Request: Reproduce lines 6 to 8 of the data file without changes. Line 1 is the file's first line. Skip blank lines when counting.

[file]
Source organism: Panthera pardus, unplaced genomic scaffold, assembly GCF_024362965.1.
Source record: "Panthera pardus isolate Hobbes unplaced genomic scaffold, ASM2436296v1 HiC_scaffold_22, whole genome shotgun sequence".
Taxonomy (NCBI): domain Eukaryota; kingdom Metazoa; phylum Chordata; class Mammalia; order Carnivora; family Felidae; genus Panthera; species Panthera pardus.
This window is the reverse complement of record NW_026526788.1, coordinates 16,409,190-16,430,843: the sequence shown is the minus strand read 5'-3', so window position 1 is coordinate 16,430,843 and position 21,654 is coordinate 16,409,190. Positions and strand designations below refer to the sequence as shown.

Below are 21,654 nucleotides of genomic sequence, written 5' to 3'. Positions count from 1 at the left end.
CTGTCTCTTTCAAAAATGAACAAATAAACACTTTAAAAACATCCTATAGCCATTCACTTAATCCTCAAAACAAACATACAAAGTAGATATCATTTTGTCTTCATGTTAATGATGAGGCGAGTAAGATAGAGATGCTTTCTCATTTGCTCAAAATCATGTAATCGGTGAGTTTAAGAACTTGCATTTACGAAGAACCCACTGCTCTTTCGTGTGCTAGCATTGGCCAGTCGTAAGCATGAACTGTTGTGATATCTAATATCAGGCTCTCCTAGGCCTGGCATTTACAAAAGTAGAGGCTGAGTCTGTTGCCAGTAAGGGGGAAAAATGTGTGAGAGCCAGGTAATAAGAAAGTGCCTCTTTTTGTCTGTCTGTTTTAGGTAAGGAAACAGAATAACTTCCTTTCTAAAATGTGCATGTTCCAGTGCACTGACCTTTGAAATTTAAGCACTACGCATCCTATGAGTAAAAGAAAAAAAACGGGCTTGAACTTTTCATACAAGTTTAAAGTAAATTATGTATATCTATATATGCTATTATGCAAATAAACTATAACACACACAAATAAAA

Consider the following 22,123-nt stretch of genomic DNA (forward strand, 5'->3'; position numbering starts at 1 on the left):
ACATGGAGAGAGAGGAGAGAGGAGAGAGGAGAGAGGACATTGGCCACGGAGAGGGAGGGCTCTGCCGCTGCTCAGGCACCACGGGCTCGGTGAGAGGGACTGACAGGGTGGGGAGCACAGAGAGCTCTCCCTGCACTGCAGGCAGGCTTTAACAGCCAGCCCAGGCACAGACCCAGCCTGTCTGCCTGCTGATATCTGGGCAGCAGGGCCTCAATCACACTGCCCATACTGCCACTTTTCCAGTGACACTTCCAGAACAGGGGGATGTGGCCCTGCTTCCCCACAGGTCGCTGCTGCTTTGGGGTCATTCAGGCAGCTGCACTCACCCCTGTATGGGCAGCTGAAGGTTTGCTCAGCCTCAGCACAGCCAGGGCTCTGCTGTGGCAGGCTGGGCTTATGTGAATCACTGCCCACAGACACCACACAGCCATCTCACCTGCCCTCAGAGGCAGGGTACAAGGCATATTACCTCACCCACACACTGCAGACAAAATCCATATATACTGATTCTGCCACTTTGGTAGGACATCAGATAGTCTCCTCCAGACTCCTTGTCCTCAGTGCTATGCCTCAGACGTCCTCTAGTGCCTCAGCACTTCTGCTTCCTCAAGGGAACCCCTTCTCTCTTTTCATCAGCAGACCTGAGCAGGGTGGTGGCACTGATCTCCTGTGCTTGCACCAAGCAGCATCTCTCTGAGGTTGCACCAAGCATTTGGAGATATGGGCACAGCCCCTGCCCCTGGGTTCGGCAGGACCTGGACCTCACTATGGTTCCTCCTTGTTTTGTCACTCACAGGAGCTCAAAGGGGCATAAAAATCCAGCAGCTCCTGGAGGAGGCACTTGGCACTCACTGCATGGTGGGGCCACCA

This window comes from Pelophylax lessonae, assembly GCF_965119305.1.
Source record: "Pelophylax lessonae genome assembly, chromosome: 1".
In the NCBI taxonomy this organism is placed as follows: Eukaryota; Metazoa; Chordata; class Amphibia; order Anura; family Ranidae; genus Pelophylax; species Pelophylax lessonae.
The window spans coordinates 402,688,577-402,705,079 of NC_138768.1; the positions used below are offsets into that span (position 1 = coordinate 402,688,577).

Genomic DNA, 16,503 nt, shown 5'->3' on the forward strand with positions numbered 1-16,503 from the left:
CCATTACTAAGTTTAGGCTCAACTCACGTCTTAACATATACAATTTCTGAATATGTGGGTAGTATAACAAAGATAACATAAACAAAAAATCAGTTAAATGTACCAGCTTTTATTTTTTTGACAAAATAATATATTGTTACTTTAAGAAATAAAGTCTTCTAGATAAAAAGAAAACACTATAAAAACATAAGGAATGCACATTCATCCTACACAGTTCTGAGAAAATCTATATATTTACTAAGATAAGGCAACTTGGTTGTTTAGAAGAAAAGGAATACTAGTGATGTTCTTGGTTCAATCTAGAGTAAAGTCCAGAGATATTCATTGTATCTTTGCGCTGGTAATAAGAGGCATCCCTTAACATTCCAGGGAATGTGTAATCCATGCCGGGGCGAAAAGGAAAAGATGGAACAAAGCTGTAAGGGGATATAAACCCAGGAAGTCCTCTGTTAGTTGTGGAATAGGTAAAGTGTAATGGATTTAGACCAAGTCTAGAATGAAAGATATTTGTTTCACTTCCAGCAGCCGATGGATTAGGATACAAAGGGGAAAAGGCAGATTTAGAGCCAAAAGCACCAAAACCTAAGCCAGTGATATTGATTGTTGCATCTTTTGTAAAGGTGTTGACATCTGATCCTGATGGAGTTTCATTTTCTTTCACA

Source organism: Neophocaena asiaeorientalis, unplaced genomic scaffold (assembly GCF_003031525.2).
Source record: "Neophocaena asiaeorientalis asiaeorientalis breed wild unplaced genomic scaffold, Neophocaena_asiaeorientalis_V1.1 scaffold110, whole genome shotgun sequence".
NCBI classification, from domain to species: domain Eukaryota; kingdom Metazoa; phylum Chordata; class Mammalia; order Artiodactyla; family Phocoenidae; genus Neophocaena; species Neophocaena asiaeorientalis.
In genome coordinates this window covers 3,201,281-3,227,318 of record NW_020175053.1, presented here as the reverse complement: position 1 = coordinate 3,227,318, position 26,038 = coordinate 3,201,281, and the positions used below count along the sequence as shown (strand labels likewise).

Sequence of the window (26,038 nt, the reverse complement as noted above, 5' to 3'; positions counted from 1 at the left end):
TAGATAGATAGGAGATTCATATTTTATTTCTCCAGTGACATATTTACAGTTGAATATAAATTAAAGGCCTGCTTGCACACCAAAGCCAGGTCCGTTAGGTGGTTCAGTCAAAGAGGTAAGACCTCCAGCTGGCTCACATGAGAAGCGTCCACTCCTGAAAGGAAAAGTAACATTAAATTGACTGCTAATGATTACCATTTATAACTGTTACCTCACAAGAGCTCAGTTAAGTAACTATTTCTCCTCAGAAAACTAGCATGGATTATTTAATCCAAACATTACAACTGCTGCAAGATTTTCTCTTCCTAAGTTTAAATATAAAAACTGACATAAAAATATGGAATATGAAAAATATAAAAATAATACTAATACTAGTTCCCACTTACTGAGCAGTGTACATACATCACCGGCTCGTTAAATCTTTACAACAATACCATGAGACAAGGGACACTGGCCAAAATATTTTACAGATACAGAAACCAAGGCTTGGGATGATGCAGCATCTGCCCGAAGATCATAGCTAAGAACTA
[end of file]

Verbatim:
CTGTCTCTTTCAAAAATGAACAAATAAACACTTTAAAAACATCCTATAGCCATTCACTTAATCCTCAAAACAAACATACAAAGTAGATATCATTTTGTCTTCATGTTAATGATGAGGCGAGTAAGATAGAGATGCTTTCTCATTTGCTCAAAATCATGTAATCGGTGAGTTTAAGAACTTGCATTTACGAAGAACCCACTGCTCTTTCGTGTGCTAGCATTGGCCAGTCGTAAGCATGAACTGTTGTGATATCTAATATCAGGCTCTCCTAGGCCTGGCATTTACAAAAGTAGAGGCTGAGTCTGTTGCCAGTAAGGGGGAAAAATGTGTGAGAGCCAGGTAATAAGAAAGTGCCTCTTTTTGTCTGTCTGTTTTAGGTAAGGAAACAGAATAACTTCCTTTCTAAAATGTGCATGTTCCAGTGCACTGACCTTTGAAATTTAAGCACTACGCATCCTATGAGTAAAAGAAAAAAAACGGGCTTGAACTTTTCATACAAGTTTAAAGTAAATTATGTATATCTATATATGCTATTATGCAAATAAACTATAACACACACAAATAAAA

Consider the following 22,123-nt stretch of genomic DNA (forward strand, 5'->3'; position numbering starts at 1 on the left):
ACATGGAGAGAGAGGAGAGAGGAGAGAGGAGAGAGGACATTGGCCACGGAGAGGGAGGGCTCTGCCGCTGCTCAGGCACCACGGGCTCGGTGAGAGGGACTGACAGGGTGGGGAGCACAGAGAGCTCTCCCTGCACTGCAGGCAGGCTTTAACAGCCAGCCCAGGCACAGACCCAGCCTGTCTGCCTGCTGATATCTGGGCAGCAGGGCCTCAATCACACTGCCCATACTGCCACTTTTCCAGTGACACTTCCAGAACAGGGGGATGTGGCCCTGCTTCCCCACAGGTCGCTGCTGCTTTGGGGTCATTCAGGCAGCTGCACTCACCCCTGTATGGGCAGCTGAAGGTTTGCTCAGCCTCAGCACAGCCAGGGCTCTGCTGTGGCAGGCTGGGCTTATGTGAATCACTGCCCACAGACACCACACAGCCATCTCACCTGCCCTCAGAGGCAGGGTACAAGGCATATTACCTCACCCACACACTGCAGACAAAATCCATATATACTGATTCTGCCACTTTGGTAGGACATCAGATAGTCTCCTCCAGACTCCTTGTCCTCAGTGCTATGCCTCAGACGTCCTCTAGTGCCTCAGCACTTCTGCTTCCTCAAGGGAACCCCTTCTCTCTTTTCATCAGCAGACCTGAGCAGGGTGGTGGCACTGATCTCCTGTGCTTGCACCAAGCAGCATCTCTCTGAGGTTGCACCAAGCATTTGGAGATATGGGCACAGCCCCTGCCCCTGGGTTCGGCAGGACCTGGACCTCACTATGGTTCCTCCTTGTTTTGTCACTCACAGGAGCTCAAAGGGGCATAAAAATCCAGCAGCTCCTGGAGGAGGCACTTGGCACTCACTGCATGGTGGGGCCACCA